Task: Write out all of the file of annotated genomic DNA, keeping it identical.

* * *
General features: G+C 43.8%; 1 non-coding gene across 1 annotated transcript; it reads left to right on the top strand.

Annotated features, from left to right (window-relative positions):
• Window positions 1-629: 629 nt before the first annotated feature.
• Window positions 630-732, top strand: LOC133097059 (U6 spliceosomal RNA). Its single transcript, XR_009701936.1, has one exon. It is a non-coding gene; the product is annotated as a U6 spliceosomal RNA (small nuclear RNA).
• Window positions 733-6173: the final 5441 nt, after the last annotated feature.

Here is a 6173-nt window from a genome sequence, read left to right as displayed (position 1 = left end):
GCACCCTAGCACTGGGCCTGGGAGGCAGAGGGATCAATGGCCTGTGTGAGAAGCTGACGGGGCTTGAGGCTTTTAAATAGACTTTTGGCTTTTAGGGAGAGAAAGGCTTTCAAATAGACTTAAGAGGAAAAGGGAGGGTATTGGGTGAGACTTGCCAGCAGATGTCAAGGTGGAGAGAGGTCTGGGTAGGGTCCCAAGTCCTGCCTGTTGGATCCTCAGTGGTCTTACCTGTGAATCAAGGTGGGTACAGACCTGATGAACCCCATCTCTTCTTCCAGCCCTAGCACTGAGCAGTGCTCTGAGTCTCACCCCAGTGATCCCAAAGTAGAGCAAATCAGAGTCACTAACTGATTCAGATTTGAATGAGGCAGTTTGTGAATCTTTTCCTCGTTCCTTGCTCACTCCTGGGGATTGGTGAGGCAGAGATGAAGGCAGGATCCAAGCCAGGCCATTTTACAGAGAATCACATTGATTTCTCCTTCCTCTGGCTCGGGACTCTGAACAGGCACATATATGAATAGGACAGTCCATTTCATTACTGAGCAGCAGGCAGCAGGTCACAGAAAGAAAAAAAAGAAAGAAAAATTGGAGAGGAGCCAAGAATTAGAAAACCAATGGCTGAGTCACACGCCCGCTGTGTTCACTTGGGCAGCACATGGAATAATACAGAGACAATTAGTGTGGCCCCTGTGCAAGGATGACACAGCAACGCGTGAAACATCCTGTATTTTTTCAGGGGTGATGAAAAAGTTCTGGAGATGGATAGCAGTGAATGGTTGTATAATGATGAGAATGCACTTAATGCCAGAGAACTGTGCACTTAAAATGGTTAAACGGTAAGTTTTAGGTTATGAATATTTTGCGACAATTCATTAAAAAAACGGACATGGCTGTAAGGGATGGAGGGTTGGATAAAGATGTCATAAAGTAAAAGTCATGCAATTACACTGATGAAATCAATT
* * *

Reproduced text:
General features: G+C 43.8%; 1 non-coding gene across 1 annotated transcript; it reads left to right on the top strand.

Annotated features, from left to right (window-relative positions):
• Window positions 1-629: 629 nt before the first annotated feature.
• Window positions 630-732, top strand: LOC133097059 (U6 spliceosomal RNA). Its single transcript, XR_009701936.1, has one exon. It is a non-coding gene; the product is annotated as a U6 spliceosomal RNA (small nuclear RNA).
• Window positions 733-6173: the final 5441 nt, after the last annotated feature.

Here is a 6173-nt window from a genome sequence, read left to right as displayed (position 1 = left end):
GCACCCTAGCACTGGGCCTGGGAGGCAGAGGGATCAATGGCCTGTGTGAGAAGCTGACGGGGCTTGAGGCTTTTAAATAGACTTTTGGCTTTTAGGGAGAGAAAGGCTTTCAAATAGACTTAAGAGGAAAAGGGAGGGTATTGGGTGAGACTTGCCAGCAGATGTCAAGGTGGAGAGAGGTCTGGGTAGGGTCCCAAGTCCTGCCTGTTGGATCCTCAGTGGTCTTACCTGTGAATCAAGGTGGGTACAGACCTGATGAACCCCATCTCTTCTTCCAGCCCTAGCACTGAGCAGTGCTCTGAGTCTCACCCCAGTGATCCCAAAGTAGAGCAAATCAGAGTCACTAACTGATTCAGATTTGAATGAGGCAGTTTGTGAATCTTTTCCTCGTTCCTTGCTCACTCCTGGGGATTGGTGAGGCAGAGATGAAGGCAGGATCCAAGCCAGGCCATTTTACAGAGAATCACATTGATTTCTCCTTCCTCTGGCTCGGGACTCTGAACAGGCACATATATGAATAGGACAGTCCATTTCATTACTGAGCAGCAGGCAGCAGGTCACAGAAAGAAAAAAAAGAAAGAAAAATTGGAGAGGAGCCAAGAATTAGAAAACCAATGGCTGAGTCACACGCCCGCTGTGTTCACTTGGGCAGCACATGGAATAATACAGAGACAATTAGTGTGGCCCCTGTGCAAGGATGACACAGCAACGCGTGAAACATCCTGTATTTTTTCAGGGGTGATGAAAAAGTTCTGGAGATGGATAGCAGTGAATGGTTGTATAATGATGAGAATGCACTTAATGCCAGAGAACTGTGCACTTAAAATGGTTAAACGGTAAGTTTTAGGTTATGAATATTTTGCGACAATTCATTAAAAAAACGGACATGGCTGTAAGGGATGGAGGGTTGGATAAAGATGTCATAAAGTAAAAGTCATGCAATTACACTGATGAAATCAATT